It's time to own gold stocks.
As regular Growth Stock Wire readers know, the sector is rallying...
The problem is, gold stocks are extremely dangerous for the average investor. Just about every belief most investors have about gold stocks is wrong. If you share these beliefs, you're going to lose a lot of money.
So today, I'm going to cover one of the biggest mistakes investors make with gold stocks...
First, let me show you why I'm even considering the idea of buying gold stocks... Below is a three-year chart of gold. You can see it crashed from late 2011 to mid-2013. It bounced, fell, bounced again, and fell again. Now, it's working on new short-term highs.
In other words, it's "hammering out" a bottom.
This bullish price action is being driven by the massive "E-Z Credit" programs being carried out by the U.S. Federal Reserve, the European Central Bank, and the Bank of Japan. Any economic weakness in those major economies will trigger massive "E-Z Credit" stimulus, which will push the price of gold higher.
Given this fundamental backdrop, it's no wonder that when gold trades near recent lows, investors see value and step back in to buy. That's a bullish development for gold.
Here's the thing: When folks are bullish on gold, they invest in gold mining stocks.
That's a mistake.
Gold mining is a terrible business... It's not scalable. It requires huge upfront and ongoing capital expenditures. Even when times are good, the profit margins are razor-thin. And times are terrible... and getting worse.
According to Brent Cook, who writes the excellent Exploration Insights newsletter, the amount of time it takes to build a mine has doubled since 2004 – from 10 years to 20. It's harder than ever to clear the social, political, environmental, and technical hurdles.
And it takes a lot more money, too. Brent noted that major miner Barrick Gold (NYSE:ABX) estimated a high-profile project would cost $600 million. It ended up costing $9 billion... and the mine still isn't producing.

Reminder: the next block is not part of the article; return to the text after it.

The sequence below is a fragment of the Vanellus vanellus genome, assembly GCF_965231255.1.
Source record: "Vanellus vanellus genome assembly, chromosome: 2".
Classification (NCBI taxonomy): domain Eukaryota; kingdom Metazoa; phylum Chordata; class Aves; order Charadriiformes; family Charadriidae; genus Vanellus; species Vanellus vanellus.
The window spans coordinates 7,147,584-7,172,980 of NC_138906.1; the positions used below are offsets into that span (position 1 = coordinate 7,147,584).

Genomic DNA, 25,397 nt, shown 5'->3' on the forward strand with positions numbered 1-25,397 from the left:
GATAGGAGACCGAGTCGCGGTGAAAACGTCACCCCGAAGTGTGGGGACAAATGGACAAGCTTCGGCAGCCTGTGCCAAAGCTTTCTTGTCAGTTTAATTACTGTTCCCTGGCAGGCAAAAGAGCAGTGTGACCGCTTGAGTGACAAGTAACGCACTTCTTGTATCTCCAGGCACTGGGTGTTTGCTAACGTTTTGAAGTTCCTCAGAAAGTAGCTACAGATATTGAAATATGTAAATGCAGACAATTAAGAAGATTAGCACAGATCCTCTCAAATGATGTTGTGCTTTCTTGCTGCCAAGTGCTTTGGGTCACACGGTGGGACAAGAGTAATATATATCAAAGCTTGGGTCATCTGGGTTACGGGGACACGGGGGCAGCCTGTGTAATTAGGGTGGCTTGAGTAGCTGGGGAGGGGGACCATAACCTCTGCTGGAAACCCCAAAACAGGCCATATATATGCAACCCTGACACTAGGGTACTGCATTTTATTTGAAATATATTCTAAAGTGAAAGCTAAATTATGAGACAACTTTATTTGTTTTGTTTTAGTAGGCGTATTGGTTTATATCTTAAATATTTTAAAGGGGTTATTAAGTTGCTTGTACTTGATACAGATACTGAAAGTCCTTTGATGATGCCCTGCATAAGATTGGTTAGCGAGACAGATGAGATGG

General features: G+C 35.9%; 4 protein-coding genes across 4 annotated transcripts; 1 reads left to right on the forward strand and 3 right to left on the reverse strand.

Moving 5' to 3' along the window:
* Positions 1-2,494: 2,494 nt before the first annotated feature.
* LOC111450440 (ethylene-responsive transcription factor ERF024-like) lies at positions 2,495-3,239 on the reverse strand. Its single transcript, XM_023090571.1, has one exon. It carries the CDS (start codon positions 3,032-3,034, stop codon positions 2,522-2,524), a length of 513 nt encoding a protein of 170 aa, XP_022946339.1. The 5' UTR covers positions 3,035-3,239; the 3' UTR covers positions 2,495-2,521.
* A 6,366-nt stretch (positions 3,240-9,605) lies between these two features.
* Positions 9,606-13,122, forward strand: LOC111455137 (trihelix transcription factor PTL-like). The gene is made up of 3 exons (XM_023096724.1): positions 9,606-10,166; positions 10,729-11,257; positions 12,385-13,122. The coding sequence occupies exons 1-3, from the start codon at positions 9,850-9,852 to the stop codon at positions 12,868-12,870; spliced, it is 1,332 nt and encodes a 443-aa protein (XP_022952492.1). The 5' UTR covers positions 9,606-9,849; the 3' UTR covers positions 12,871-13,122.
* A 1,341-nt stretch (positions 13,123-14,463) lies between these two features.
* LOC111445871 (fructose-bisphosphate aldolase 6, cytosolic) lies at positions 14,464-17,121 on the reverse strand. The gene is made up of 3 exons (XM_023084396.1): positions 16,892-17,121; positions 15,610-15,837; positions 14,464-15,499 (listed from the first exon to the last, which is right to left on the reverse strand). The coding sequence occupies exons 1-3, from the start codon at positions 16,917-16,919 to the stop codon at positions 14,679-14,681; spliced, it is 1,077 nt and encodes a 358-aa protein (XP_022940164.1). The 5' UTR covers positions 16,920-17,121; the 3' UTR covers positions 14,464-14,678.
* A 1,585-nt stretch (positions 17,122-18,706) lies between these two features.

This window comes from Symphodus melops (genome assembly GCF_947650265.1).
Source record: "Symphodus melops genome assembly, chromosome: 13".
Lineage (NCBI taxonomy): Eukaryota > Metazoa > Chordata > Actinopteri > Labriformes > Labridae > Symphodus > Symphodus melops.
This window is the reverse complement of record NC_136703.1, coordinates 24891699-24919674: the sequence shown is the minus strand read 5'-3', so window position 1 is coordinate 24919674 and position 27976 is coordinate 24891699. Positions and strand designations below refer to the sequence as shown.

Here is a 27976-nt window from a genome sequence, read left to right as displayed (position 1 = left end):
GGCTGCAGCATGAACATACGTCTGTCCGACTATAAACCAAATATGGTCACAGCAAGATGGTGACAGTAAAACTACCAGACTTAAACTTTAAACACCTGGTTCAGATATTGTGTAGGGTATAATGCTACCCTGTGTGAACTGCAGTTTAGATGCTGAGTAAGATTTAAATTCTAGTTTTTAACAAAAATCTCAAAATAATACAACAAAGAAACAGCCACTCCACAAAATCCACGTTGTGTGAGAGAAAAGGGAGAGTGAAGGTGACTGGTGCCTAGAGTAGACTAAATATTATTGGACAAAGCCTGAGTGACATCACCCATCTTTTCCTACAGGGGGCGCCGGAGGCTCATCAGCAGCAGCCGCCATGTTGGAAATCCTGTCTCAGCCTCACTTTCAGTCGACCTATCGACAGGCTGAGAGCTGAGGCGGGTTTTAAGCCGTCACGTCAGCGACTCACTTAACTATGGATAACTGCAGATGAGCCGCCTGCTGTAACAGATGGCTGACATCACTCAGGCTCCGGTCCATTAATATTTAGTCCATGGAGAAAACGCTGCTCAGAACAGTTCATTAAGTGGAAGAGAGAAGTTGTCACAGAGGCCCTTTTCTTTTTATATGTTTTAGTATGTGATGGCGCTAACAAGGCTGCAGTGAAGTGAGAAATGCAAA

Plus, most potential projects these days are lower-quality. They contain less gold – down from 3.5 grams of gold per tonne of ore in 2005 to less than 2.5. Miners are concentrating on the higher-grade areas of their deposits. But that's just going to make it harder to mine what's left.
Of course, the biggest problem right now is they can't really make any money mining gold. Brent says the average all-in cost of gold mining is about $1,500 an ounce. Gold trades at $1,320. So miners are cutting costs... They're spending less to maintain equipment, they're cutting staff, and they're reducing development. That's going to hurt them down the road.
Does that mean you should never buy shares of a gold miner?
Not necessarily... You can definitely make money trading gold stocks. My colleague Jeff Clark is absolutely right that the Market Vectors Gold Miners ETF (NYSEARCA:GDX), the big gold-stock fund, is back in bull mode.
GDX will also give you big leverage to the gold price. The fund is already up around 17% in the last month, compared to 5% for gold. And it could still make for a great trade...
But "trade" is the important word. The gold mining business will always be hard. And the trends of higher mining costs and lower-quality deposits aren't going to go away. While gold miners might give you short-term gains, they're not going to make for great long-term investments.
I'm going to repeat that idea, because I've seen even smart, well-respected investment advisors get this wrong: Gold stocks are terrible long-term investments.
You can see it in the chart below. Over the last 10 years, gold is up 225%. Gold stocks, as measured by the major gold-stock index (the "HUI"), are up 20%.
Gold outperformed gold miners over the last 15 years (400% vs. 260%) – and over the last five years (40% vs. -20%), too.
In the short term, if gold prices rise, gold stocks will do well. But they'll give up a lot more in a downturn, too.
So if you want to trade them, go ahead. But don't make the mistake a lot of folks make when they get bullish on gold. Don't fall in love. Don't make a long-term investment.